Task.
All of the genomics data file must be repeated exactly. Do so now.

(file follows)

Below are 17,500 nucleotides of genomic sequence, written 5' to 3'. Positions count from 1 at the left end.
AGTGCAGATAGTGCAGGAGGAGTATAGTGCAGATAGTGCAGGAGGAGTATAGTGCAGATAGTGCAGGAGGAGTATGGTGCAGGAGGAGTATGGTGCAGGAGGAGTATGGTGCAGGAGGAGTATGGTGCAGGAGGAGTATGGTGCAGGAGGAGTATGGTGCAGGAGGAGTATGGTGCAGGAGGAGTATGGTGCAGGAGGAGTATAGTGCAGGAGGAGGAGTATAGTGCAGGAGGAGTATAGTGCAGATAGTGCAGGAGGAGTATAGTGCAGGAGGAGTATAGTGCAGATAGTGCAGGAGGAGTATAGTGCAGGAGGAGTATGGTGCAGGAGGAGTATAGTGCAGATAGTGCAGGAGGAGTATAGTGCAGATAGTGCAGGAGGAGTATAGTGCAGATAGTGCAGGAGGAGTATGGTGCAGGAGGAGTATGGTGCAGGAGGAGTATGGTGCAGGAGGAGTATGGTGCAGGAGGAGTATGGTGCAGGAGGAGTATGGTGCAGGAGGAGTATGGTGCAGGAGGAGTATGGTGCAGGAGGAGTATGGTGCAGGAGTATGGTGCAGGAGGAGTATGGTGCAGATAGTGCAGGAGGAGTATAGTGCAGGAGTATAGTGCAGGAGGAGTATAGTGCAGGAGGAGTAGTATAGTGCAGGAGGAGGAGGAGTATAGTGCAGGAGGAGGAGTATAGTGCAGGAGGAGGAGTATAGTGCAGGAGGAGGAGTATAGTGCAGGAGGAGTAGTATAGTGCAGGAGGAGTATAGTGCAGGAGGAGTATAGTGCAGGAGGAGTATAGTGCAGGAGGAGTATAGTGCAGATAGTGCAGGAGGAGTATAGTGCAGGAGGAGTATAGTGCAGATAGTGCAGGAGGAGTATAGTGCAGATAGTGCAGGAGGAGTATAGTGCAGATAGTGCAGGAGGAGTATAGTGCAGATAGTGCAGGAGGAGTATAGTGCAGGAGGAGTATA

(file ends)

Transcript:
Below are 17,500 nucleotides of genomic sequence, written 5' to 3'. Positions count from 1 at the left end.
AGTGCAGATAGTGCAGGAGGAGTATAGTGCAGATAGTGCAGGAGGAGTATAGTGCAGATAGTGCAGGAGGAGTATGGTGCAGGAGGAGTATGGTGCAGGAGGAGTATGGTGCAGGAGGAGTATGGTGCAGGAGGAGTATGGTGCAGGAGGAGTATGGTGCAGGAGGAGTATGGTGCAGGAGGAGTATGGTGCAGGAGGAGTATAGTGCAGGAGGAGGAGTATAGTGCAGGAGGAGTATAGTGCAGATAGTGCAGGAGGAGTATAGTGCAGGAGGAGTATAGTGCAGATAGTGCAGGAGGAGTATAGTGCAGGAGGAGTATGGTGCAGGAGGAGTATAGTGCAGATAGTGCAGGAGGAGTATAGTGCAGATAGTGCAGGAGGAGTATAGTGCAGATAGTGCAGGAGGAGTATGGTGCAGGAGGAGTATGGTGCAGGAGGAGTATGGTGCAGGAGGAGTATGGTGCAGGAGGAGTATGGTGCAGGAGGAGTATGGTGCAGGAGGAGTATGGTGCAGGAGGAGTATGGTGCAGGAGGAGTATGGTGCAGGAGTATGGTGCAGGAGGAGTATGGTGCAGATAGTGCAGGAGGAGTATAGTGCAGGAGTATAGTGCAGGAGGAGTATAGTGCAGGAGGAGTAGTATAGTGCAGGAGGAGGAGGAGTATAGTGCAGGAGGAGGAGTATAGTGCAGGAGGAGGAGTATAGTGCAGGAGGAGGAGTATAGTGCAGGAGGAGTAGTATAGTGCAGGAGGAGTATAGTGCAGGAGGAGTATAGTGCAGGAGGAGTATAGTGCAGGAGGAGTATAGTGCAGATAGTGCAGGAGGAGTATAGTGCAGGAGGAGTATAGTGCAGATAGTGCAGGAGGAGTATAGTGCAGATAGTGCAGGAGGAGTATAGTGCAGATAGTGCAGGAGGAGTATAGTGCAGATAGTGCAGGAGGAGTATAGTGCAGGAGGAGTATA